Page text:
with their sandpaper tongues.

In her auntie’s house  my friend sits
on her bedspread; it’s white silk tassels
sweep the linoleum, red as a cat’s tongue.
Her aunt and uncle have red faces too –
his more bulbous, hers pale and sharp as razors.

Weeks go by and the white tassels vanish,
one by one – bitten off by naughty pussycats,
according to her uncle. Our houses - Jerry-built –
are fenced in with chicken wire
but,  unlike me,  Iris has no chickens.

My father - prone to mild mistakes -
bought a dozen chicks for breakfast eggs.
He swings, his golden ring above their fluffy heads.
It swings to the left, so he was wrong.
These fluffy chicks are cocks, every one.

So, no morning chucky eggs for us, love!
Still, we feed these boys, clean their cage,
cluck over them like mother hens.
Come Christmas time we have to wring their necks
Not Daddy – all soft heart – but my uncle does the job,
smiling as his fingers squeeze out their little chicken lives.

Come Christmas too, my good friend Iris
has stolen her own savings - they say -
and run away.  Her red-faced auntie calls her
a sly cat, bad to the core and so ungrateful,
as she burns the white bed-spread in the garden
fenced all round with chicken wire.




Monday, 11 June 2018

Piece Four: Mothers and Daughters.


From A Life in Short Pieces: Piece Four:



Mothers and Daughters.




By mother died more than 20 years ago just about the time when my first children’s novel Theft was published. She read this novel in proof, staying up overnight to finish it. As the novel was substantially based on a fictionalised tale from her own youth - as I have said in Piece One (scoll down), she was always the heroine of her own stories - I was quite anxious about her reaction.

Always sparing in praise, she had to admit that she really liked the novel and couldn’t put it down. She didn’t refute any of the contextual facts and information which I had researched without any reference to her. I was only sorry that she didn’t see Theft between hard covers know that the world respected my fiction.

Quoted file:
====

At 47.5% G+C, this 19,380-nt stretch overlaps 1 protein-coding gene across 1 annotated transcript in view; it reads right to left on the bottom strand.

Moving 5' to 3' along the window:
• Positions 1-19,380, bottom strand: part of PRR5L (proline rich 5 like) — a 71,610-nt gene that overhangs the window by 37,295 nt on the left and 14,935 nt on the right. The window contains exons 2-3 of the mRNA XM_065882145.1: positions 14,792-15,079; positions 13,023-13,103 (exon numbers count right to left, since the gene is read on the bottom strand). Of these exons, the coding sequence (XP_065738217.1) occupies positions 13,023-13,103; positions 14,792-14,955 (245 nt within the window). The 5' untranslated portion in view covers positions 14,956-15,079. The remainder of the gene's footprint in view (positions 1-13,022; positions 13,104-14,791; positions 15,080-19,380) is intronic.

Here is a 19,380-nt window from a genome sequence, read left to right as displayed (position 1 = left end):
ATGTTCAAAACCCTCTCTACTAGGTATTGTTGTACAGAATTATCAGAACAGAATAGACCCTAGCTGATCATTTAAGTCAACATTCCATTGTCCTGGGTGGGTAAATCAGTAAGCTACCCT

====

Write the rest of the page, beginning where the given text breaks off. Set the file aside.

My mother has always been there alongside me,  not quite haunting me but standing at my shoulder when I moved up the professional ladder and when all the books emerged, when my children had their own challenges and achievements.

 Part of that process has been that I often dream of her, still seeking her approval as I did when I was a little girl. The piece below, however, did not come from a dream. I think I had a kind of vision of her there with their arms raised at the top of my stairs. A ghost? I felt it was a kind of visitation and was compelled to write about it in these terms.

Translucent Butter Muslin


I wake up trembling –
time – ringing,
nerves vibrating
invoking the Angelus.

I see you standing on my landing
Dressed in yellow, arms raised
back-lit in translucent butter muslin:
this vision of you  pulses
like the Evening Star
before my eyes.


I see you in another place all rusty hair and
red fluffy coat. I see you in a blue crêpe dress,
toggled at the neck in amber.
Then I see you standing smiling.
My father stoops and slings his arm
 around your shoulder.

Best of all I see you standing
straight and crisp, blue uniformed
and silver buckle belted. But now again
you come to me, standing there,
arms raised, wearing yellow -
radiant in translucent butter muslin.



Sunday, 10 June 2018

A Life in Short Pieces: A Daughter's Tale


A Life in Short Pieces: Piece Three. 


My father died when I was eight years old. I have missed him in
spurts on rites-of-passage days,  feast days and holidays for the whole of my life. 

But I miss him with a child’s perception. The child’s  perception is acute and long-lived. This piece contains the essence of my residual feeling for him.


A Daughters Tale


Remember how we walked along, you and me,
Your giant’s hand holding up mine, your  
long fingers poking inside my woollen sleeve?
Remember the nights she left for work -
you read the paper as I scaled your knew
and settled birdlike into that rustling space.

Remember how we cut out pictures
and pasted them into the Panjandrum book.
Remember how you told us stories –
your voice going up and down
like a red rocking horse
singing the story into the air.

Now look at our own youngest boy -
two generations down the line -
standing tall for Tai Kwan Do,